Tuesday, February 12, 2013

The "Too Much" Problem

Last Friday, X-man had a hard OT appointment. He couldn't be motivated to do anything. He got up and left the table. He whined. He bitched. He was an all over hot mess. I know that our OT has worked with many, many kids with different learning disabilities and developmental disabilities, so she's worked with all kinds of kids. But my kid was stubborn and rude and really, it was all I could do not to blow up at him. She was calm and encouraging but firm. But it was frustrating for everyone.

After she left, I was ready to take everything in the world away from him for being so awful. I sent him to his room so that I could sit down and think about how to get through to him that we all understand that fine motor skills are hard for him. But being an obstinate jackass just makes things worse.

MacTroll and I called him down and we talked to him about his behavior. Of course, there were lots of promises not to be disrespectful and about how sorry he was and about how he just got so angry about having to constantly be reminded to start his letters from the top and to bump lines and that he hates that  he never seems to naturally do it right.

And then instead of hearing that we were taking electronics away, he heard me say, "Well, now you get to do more fine motor skills every day."

This was not what he had thought was going to happen. If it's too hard to sit in a chair after school and do one more hour of pretty fun stuff (she has games and sensory items and made-for-X-man writing sheets) to work on something he needs help with, then apparently, we need to do more, so that it comes easier to him when he's doing it with her on Fridays.

We're on day 3 of that plan, and so far it's going okay. MacTroll and I made a list of two weeks of fine motor activities for him. And then, depending what kind of homework he's doing, we grab something off the list that is different.

For example, yesterday he came home and had to cut triangles for homework and do some math facts with them. Then he had to write his spelling words. So it would have been too much to give him more writing or cutting to do. So instead, I pulled out a 211 piece Star Wars puzzle and sat with him and talked Star Wars with him. This was more like playing with Mom than doing fine motor skills (Ms. K has her own Star Wars puzzle that she brought for him to play with once).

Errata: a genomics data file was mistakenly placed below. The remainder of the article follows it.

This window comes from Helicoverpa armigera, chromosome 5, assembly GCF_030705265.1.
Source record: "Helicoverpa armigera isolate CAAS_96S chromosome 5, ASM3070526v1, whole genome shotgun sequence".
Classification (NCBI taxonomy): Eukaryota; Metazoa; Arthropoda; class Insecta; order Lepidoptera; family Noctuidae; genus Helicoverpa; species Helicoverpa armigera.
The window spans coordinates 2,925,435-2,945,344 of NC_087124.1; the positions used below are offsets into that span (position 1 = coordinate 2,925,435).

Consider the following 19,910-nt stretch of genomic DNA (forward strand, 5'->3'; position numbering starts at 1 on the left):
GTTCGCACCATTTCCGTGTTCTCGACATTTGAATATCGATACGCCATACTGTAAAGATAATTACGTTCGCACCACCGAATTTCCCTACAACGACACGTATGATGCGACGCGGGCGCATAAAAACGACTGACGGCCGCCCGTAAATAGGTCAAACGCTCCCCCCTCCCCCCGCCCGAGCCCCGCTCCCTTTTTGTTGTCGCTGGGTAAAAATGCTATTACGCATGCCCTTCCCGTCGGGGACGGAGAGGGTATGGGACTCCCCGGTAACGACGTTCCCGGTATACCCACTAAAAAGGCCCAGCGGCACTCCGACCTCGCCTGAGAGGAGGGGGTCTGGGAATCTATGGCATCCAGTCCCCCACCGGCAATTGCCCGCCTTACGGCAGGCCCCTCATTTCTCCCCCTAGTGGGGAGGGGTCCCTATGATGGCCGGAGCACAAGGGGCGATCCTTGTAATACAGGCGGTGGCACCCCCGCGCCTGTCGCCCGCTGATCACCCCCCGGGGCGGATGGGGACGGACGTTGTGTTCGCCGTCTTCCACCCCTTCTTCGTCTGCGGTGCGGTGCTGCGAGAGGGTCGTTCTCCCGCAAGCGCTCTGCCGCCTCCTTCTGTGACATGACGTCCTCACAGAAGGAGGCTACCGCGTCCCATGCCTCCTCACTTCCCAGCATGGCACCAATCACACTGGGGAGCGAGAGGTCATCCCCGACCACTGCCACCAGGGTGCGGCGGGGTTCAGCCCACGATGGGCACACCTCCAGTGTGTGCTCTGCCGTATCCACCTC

Today, we'll do his spelling words using Bananagram letter pieces, he'll write his math homework and then we're going to cut out pictures in magazines for a collage project. I bought 7 10x10" canvases for us to use. He's got stacks of children's magazines, so I thought we'd collage a bit to take art to the new house whenever we move. And then we could recycle the rest of the magazines.

There's a fine line that we're walking here about how to get him the services he needs without overwhelming him and making him happy. At the same time, I'm hoping that he's understanding that we're not doing all of this to torture him, but how important being able to do things like twist open a cap on a water bottle (without using your teeth) and tie your shoes and those kinds of things are. I think he's afraid he'll never be able to do them. And sometimes, in our rush to get from place to place, he hands me the bottle and uses "Please" and I instantly do it for him. It's easier. It doesn't start any fights or whining. But then on the other hand, it helps continue a problem.

Sometimes you just have to pick your battles.

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